US6860298 *Sep 5, 2002Mar 1, 2005Tsudakoma Kogyo Kabushiki KaishaHost computer for use in loom user supporting system, loom user supporting system, loom user supporting method
US8408249 *Dec 4, 2009Apr 2, 2013Texo AbWeaving machine with modularized drive
US20030098086 *Sep 5, 2002May 29, 2003Hideyuki KontaniHost computer for use in loom user supporting system, loom user supporting system, loom user supporting method
US20110247716 *Dec 4, 2009Oct 13, 2011Texo AbWeaving maching with modularized drive
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Classifications
U.S. Classification139/336, 139/341, 139/1.00R
International ClassificationD03D51/00
Cooperative ClassificationD03D51/00, D03D2700/265
European ClassificationD03D51/00
Legal Events
DateCodeEventDescription
Nov 10, 1986ASAssignment
Owner name: DRAPER CORPORATION, GREENSBORO, NORTH CAROLINA A C
Free format text: RELEASED BY SECURED PARTY;ASSIGNOR:CITICORP INDUSTRIAL CREDIT, INC.;REEL/FRAME:004664/0583
Effective date: 19860331
Apr 15, 1986ASAssignment
Owner name: STANCHART BUSINESS CREDIT, 200 GALLERIA PARKWAY, N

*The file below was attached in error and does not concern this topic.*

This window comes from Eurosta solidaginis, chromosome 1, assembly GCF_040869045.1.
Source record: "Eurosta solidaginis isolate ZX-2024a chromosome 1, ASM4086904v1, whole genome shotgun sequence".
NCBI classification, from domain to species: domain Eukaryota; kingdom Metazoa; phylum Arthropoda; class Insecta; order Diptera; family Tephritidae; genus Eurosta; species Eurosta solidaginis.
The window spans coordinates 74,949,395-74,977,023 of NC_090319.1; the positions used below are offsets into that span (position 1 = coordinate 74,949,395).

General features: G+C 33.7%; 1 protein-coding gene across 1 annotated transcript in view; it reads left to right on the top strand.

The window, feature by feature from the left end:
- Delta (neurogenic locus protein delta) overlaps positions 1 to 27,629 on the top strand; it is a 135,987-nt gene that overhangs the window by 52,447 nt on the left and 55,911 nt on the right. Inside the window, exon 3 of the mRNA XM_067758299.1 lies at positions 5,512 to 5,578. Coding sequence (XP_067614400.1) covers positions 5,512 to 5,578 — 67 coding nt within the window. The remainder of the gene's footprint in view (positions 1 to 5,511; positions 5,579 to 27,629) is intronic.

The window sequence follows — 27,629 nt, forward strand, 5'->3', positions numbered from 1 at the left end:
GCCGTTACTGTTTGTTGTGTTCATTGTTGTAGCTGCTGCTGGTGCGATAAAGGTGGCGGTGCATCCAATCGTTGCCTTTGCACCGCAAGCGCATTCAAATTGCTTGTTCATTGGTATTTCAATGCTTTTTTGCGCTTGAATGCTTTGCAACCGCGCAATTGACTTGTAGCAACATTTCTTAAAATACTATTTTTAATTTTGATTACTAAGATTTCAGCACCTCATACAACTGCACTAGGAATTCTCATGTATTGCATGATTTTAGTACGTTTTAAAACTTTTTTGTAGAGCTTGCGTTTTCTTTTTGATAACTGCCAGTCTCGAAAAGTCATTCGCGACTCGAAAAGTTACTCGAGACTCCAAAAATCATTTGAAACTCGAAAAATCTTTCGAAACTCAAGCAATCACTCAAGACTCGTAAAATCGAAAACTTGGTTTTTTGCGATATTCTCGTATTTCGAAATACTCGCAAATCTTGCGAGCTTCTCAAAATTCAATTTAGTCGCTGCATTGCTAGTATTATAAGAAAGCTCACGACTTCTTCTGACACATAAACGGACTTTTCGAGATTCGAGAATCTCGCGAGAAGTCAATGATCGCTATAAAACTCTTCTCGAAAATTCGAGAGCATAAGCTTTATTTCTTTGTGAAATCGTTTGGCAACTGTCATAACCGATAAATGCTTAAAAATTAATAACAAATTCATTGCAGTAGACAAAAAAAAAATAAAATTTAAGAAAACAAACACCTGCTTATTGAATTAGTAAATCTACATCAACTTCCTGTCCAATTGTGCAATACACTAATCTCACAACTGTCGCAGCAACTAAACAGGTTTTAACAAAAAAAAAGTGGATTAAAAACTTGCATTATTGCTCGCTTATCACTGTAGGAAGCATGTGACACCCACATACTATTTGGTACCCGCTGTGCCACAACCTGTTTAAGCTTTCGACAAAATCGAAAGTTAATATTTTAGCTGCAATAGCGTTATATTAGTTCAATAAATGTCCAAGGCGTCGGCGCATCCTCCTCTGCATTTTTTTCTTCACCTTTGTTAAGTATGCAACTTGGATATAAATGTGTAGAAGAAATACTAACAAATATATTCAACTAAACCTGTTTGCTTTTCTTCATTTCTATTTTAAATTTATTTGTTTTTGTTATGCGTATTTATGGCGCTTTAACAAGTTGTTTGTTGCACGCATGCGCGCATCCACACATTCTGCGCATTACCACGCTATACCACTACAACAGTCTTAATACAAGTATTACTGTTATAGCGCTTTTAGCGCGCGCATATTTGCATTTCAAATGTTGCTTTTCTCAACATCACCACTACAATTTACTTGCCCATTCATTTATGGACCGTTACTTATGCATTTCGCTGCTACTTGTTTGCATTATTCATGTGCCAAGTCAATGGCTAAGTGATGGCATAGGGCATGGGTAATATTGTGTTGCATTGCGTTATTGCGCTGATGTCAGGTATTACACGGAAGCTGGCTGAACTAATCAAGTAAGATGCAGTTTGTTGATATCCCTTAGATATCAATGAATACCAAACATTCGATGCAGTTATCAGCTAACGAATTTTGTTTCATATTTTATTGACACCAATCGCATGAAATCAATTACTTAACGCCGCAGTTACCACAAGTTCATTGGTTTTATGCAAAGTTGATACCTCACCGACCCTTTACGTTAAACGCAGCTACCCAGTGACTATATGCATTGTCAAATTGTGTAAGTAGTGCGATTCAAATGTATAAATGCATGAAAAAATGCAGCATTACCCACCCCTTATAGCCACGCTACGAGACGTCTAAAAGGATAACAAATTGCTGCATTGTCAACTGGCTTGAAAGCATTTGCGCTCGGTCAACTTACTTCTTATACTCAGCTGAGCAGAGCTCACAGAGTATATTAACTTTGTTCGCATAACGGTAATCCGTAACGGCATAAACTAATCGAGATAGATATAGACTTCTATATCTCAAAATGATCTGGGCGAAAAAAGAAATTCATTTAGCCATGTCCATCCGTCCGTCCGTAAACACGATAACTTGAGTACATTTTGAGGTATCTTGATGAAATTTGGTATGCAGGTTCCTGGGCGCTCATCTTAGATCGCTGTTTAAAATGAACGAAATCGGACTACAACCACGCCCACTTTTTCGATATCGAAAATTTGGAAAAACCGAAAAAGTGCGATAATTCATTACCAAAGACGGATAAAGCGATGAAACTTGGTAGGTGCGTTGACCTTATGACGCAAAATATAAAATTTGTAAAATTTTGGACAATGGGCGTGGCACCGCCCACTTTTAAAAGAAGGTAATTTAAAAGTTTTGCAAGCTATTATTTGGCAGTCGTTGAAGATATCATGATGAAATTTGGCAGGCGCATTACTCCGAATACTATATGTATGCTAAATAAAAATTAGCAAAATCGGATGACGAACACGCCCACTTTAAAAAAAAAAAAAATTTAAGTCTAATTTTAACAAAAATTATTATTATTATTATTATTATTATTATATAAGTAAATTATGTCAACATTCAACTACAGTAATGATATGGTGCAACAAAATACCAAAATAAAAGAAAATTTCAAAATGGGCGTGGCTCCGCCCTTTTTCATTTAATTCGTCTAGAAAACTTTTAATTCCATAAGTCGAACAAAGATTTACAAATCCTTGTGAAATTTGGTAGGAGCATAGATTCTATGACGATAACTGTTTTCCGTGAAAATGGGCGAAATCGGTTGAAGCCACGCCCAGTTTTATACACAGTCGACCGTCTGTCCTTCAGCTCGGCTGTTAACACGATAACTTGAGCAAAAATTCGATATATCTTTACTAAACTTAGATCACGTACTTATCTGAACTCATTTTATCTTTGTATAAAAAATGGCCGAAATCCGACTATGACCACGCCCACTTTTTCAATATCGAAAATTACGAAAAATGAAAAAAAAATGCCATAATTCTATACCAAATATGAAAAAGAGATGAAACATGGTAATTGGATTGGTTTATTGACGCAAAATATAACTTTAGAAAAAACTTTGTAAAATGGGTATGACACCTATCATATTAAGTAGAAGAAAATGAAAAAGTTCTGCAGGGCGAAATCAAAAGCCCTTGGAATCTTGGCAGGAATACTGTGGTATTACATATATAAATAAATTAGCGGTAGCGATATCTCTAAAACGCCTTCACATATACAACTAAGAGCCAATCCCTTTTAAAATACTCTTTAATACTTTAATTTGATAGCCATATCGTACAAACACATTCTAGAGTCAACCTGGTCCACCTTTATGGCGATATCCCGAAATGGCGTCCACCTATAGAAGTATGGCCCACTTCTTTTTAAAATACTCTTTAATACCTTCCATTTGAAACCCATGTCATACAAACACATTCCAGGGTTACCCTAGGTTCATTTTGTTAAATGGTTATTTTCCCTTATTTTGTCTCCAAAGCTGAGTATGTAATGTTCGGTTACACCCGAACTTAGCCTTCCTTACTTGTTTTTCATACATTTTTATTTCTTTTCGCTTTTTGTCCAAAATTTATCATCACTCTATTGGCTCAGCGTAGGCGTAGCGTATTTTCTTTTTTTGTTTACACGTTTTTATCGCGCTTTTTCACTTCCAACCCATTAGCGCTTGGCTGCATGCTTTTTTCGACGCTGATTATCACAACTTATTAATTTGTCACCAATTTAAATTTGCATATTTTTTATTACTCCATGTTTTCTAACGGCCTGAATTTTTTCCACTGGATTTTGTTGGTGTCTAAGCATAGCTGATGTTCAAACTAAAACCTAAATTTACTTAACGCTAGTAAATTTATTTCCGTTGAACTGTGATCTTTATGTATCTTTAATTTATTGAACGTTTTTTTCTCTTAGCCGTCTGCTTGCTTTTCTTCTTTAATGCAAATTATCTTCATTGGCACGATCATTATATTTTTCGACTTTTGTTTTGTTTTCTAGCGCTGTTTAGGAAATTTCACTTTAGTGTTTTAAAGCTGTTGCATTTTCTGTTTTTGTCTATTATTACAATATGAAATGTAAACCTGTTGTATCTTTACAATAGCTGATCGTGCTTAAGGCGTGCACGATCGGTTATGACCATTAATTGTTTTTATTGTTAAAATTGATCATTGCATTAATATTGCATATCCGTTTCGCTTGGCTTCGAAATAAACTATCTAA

Free format text: SECURITY INTEREST;ASSIGNOR:DRAPER CORPORATION;REEL/FRAME:004539/0198
Effective date: 19860328
Nov 9, 1982ASAssignment
Owner name: CITICORP INDUSTRIAL CREDIT INC., A CORP. OF DE
Free format text: SECURITY INTEREST;ASSIGNOR:DRAPER CORPORATION A CORP. OF GA F/K/A DELTA ACQUISITION CORPORATION;REEL/FRAME:004070/0533
Effective date: 19821021
Sep 29, 1982ASAssignment
Owner name: DELTA ACQUISTION CORPORATION; HORNADAY RD., GREENS
Free format text: ASSIGNMENT OF ASSIGNORS INTEREST.;ASSIGNOR:ROCKWELL INTERNATIONAL CORPORATION;REEL/FRAME:004113/0020
Effective date: 19820321
Owner name: DRAPER CORPORATION,
Free format text: CHANGE OF NAME;ASSIGNOR:DELTA ACQUISITION CORPORATION,;REEL/FRAME:004097/0735
Effective date: 19820920